Through ACSA, Japan would be able to gain access to Indian facilities in the strategically located Andaman and Nicobar Islands which lie at the mouth of the Strait of Malacca, while India would also have access to Japan’s naval facility in Djibouti and other potential bases in Japanese territory. This move would enhance the logistical capabilities of both countries, and would be a platform for them to check China.

Last month, India and Australia announced two bilateral strategic declarations for cooperation in the Indo-Pacific and inked seven other pacts, including a key Mutual Logistics Support Agreement for defence purposes. Through this, the two countries can use each other’s bases for repair and replenishment of supplies, including fuel and spare parts. Initial collaboration would likely centre on India’s Andaman and Nicobar Islands and Australia’s Cocos Islands, which border some of Asia’s most vital trade routes.

In addition to Australia, India has also inked reciprocal military logistics pacts with the US, France, South Korea and Singapore.

Implications And Challenges For The Indian Navy

Indian Navy Admiral Sunil Lanba, who served as Chief of Staff of the Indian Navy, neatly summed up what needs to be done: ‘As far as the Indian Navy is concerned, we have only one front. And that is the Indian Ocean. We have overwhelming superiority over [the] Pakistan navy in all fields and domains. In the Indian Ocean region, the balance of power rests in our favour compared to China’.

Yet, despite its prominence in the Indian Ocean, India still needs to address several challenges facing its navy. Among them, three stand out.

First, enhancing what may be termed as ‘maritime consciousness’ is crucial to the development of the Indian Navy. Since 1947, maritime issues have often been neglected by India due to two factors: excessive concentration on continental threats emanating from the north and northwestern frontiers, and the distance between maritime boundaries and decision-makers in New Delhi. Traditionally speaking, the Indian Navy has been a neglected branch of the armed forces, resulting in a relative decline in spending trends.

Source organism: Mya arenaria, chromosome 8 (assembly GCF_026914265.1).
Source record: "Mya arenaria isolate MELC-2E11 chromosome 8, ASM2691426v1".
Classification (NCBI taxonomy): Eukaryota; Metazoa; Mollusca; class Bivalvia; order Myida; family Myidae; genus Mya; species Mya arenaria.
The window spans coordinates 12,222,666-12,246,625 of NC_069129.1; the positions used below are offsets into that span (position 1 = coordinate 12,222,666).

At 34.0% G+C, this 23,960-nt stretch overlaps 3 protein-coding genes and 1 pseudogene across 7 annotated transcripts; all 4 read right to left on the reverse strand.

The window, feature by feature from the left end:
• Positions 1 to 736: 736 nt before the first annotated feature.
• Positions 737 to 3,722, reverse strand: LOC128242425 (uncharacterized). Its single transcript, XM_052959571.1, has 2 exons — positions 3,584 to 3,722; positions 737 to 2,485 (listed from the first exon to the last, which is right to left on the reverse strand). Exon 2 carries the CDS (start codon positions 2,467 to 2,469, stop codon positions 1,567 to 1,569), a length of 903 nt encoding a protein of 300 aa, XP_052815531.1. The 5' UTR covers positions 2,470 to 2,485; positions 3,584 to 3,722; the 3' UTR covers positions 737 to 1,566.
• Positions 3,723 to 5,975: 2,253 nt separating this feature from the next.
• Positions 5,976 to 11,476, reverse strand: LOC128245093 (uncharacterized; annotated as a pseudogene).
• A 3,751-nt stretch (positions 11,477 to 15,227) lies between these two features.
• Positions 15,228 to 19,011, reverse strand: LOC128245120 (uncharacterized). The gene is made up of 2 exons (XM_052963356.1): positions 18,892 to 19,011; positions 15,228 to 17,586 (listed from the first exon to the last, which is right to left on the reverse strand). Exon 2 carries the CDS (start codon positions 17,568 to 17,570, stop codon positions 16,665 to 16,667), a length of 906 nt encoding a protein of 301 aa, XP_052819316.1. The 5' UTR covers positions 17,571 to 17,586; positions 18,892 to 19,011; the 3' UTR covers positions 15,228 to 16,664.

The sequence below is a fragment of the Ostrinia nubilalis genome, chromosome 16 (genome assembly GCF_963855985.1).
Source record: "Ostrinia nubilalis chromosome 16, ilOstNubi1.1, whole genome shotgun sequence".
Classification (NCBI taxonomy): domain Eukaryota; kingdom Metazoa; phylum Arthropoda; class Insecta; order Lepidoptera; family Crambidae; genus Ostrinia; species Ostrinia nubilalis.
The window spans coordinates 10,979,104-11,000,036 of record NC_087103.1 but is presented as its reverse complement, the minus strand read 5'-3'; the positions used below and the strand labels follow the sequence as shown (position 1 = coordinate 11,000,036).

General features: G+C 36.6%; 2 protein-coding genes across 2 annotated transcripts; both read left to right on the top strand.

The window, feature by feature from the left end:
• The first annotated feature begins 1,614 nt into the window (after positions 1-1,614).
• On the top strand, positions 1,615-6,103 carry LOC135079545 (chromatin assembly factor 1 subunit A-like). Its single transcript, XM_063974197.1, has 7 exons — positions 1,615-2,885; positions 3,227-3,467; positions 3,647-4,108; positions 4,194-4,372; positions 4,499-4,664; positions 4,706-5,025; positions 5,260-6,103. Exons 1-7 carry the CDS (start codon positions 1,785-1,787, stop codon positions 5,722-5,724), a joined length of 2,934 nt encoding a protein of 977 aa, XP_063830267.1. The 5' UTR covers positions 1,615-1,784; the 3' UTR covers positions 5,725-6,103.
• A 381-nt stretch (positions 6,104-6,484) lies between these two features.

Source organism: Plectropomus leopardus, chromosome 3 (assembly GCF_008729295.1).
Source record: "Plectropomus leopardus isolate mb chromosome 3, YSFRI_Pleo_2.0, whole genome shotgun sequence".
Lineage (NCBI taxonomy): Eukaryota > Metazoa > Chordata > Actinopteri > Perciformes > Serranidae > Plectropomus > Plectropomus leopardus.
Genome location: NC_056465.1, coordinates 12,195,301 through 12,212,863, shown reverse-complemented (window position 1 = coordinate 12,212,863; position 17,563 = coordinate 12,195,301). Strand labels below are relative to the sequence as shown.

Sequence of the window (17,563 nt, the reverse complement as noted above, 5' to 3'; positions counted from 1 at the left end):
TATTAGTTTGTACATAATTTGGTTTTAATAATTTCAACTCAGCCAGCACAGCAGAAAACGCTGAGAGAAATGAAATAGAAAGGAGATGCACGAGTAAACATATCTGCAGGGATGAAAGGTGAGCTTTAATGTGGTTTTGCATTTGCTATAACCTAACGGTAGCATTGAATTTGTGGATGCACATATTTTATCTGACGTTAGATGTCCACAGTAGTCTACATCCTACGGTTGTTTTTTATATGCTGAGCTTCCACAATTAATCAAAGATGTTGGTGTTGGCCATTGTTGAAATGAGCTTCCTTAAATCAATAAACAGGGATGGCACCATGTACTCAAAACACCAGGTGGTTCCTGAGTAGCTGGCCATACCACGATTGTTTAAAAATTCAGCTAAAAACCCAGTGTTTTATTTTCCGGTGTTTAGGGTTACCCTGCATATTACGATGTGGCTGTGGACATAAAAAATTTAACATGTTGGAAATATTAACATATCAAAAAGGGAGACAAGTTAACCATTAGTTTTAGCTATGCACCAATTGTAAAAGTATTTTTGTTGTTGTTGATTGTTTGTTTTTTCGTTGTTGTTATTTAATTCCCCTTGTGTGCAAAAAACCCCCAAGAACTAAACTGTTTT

Second, there is a lack of acceleration in terms of modernisation. For, although India is trying to enhance the capacity of its navy, developments remain slow. With respect to this, the primary hurdle is to ensure that ships and aircraft are always available.

Third, the quality and reliability of India’s indigenous naval buildup remains questionable. Despite the success of the indigenously produced aircraft carrier INS Vikrant and the nuclear-powered ballistic missile submarine INS Arihant, India’s indigenous defence production has been marred by serious technical and organisational problems, leading to significant delays in the development of key defence technologies and platforms. Consequently, India finds it difficult to translate its commitment to self-reliance into practice.

Still, the latest clashes with China may have prompted a rethink in New Delhi about the broader naval domain, where India can maintain the upper hand.